Skip to main content

Skip to Content

Looking at sugars

Share this article

Mmm sugar. Some people can take it or leave it, other people can’t understand that concept. They crave, need, want sugar. We know that dentists aren’t fans, but is all sugar awful? Is all sugar the same?!

What is sugar?

When we talk about sugar, we’re usually referring to sucrose. This is a naturally occurring sugar found in fruit, nut and vegetable plants. Sucrose is produced commercially from sugar cane, this is refined sugar as we know it, sitting pretty in a bowl.

When we eat sugar, our bodies release dopamine, a feel good neurochemical that boosts mood and motivation. It’s also a key part of the reward circuit in the brain associated with addictive behaviour. Hence why it’s hard to resist. Sugar can cause inflammation in the body and excess consumption leads to weight gain and increased likelihood of certain cancers, heart disease and type 2 diabetes.

Reduce sugar and you might also reduce:

  • Acid reflux
  • Acne
  • Anxiety
  • Irritable bowel or constipation
  • Fatigue
  • Migraines
  • Joint pain

We can get into some sticky situations with sugar and not even know it because food manufacturers often use different names for it. It’s hard not to feel bamboozled but essentially anything ending in ‘ose’ is a form of sugar as well as syrups, honey and agave nectar. All types of sugar are broken down into the same thing, glucose, when they are digested. To cut a long, scientific story short, sugar is sugar.

Should we eliminate sugar entirely?

No. Sugar is essential for survival, it fuels our brains. What matters is how we consume the sugars as that impacts the rate at which we eat and digest it. The sugars naturally occurring in fruit for example, are packaged with other nutrients and fibre. This takes our bodies longer to digest, meaning sugar is released at a slower rate, allowing us to feel fuller for longer. A similar effect happens when we eat sugar alongside protein.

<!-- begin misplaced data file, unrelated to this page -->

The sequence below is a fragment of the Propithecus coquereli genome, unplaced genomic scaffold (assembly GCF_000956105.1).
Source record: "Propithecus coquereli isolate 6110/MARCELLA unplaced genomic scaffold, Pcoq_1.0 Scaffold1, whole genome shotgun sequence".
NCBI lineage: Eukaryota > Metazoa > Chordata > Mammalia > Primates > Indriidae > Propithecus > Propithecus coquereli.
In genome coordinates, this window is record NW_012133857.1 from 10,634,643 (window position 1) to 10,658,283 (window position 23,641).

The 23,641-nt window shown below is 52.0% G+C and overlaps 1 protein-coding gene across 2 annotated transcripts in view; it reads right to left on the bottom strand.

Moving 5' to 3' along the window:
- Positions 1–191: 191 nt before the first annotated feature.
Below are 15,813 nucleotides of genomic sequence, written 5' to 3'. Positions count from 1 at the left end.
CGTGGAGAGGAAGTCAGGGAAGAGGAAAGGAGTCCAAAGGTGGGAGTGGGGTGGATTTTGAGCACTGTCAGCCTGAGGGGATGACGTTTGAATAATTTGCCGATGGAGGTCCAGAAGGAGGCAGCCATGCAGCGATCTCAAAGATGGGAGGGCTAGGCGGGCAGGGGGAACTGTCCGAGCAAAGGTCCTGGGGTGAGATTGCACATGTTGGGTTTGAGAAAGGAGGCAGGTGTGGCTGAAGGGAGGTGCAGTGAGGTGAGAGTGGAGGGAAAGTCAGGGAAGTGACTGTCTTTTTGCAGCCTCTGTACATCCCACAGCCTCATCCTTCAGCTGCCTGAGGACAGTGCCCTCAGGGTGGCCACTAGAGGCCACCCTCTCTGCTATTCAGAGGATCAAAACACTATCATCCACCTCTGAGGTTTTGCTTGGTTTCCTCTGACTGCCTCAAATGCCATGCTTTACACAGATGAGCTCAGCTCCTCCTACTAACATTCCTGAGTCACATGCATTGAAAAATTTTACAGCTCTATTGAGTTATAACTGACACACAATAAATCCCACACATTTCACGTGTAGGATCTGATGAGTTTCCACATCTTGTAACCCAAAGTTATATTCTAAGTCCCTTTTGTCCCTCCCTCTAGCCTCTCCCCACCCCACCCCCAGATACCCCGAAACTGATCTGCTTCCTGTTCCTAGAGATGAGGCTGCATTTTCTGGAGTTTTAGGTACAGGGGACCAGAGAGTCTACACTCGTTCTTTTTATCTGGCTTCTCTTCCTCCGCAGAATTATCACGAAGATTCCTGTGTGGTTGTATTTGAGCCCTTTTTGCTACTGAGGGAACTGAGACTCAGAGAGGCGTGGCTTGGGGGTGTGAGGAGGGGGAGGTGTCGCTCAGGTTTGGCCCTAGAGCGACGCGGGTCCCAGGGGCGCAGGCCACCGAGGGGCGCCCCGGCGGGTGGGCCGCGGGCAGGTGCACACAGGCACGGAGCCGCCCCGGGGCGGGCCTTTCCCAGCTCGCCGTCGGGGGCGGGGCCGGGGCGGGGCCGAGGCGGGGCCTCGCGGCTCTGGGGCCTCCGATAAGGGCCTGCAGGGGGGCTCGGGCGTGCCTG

Intrinsic sugars are naturally occurring in food and have not been added.

Extrinsic sugars are sugars which have been added to, or released from, a food. If you spot sugar (in any of form) in the ingredients then it is added or ‘extrinsic’ sugar. Added sugars are best avoided or eaten in small and infrequent quantities as they offer empty calories. These include foods like energy bars, fizzy drinks, cakes and biscuits. Blended fruit smoothies will contain free sugars too. The blending process releases the sugar from the fruit and causes a similar spike in blood sugar as say a chocolate bar. It’ll leave us feeling much less satisfied than if we had eaten the fruits whole.

Empty calories?

Heard of empty calories? They’re calories that offer little nutritional value. Sugar is a prime candidate. Intrinsic sugars are natural and needed, and consumed as part of fruit, vegetables and nuts are beneficial. Next time you’re craving something sweet, try reaching for an apple or berries instead of biscuits or a fizzy drink. This will pack a nutritional punch as well as satisfying your sweet tooth.

Top tips

It’s great to be aware of how much sugar we’re consuming.

  • Try to avoid or at least eat less foods which contain added sugars
  • Think about cutting down or stopping adding sugar to your food and drink
  • Stick mostly to whole fruits rather than smoothies

Need a helping hand?

We’ve got lots more expert information, tips and guidance to help you lead a healthier lifestyle and prevent type 2 diabetes. Take a look.

Lose weight Gain confidence

Prevent type 2 diabetes, starting today

Our specialist programme will give you all the support you need to prevent type 2 diabetes. Find out if you’re at risk and sign up today.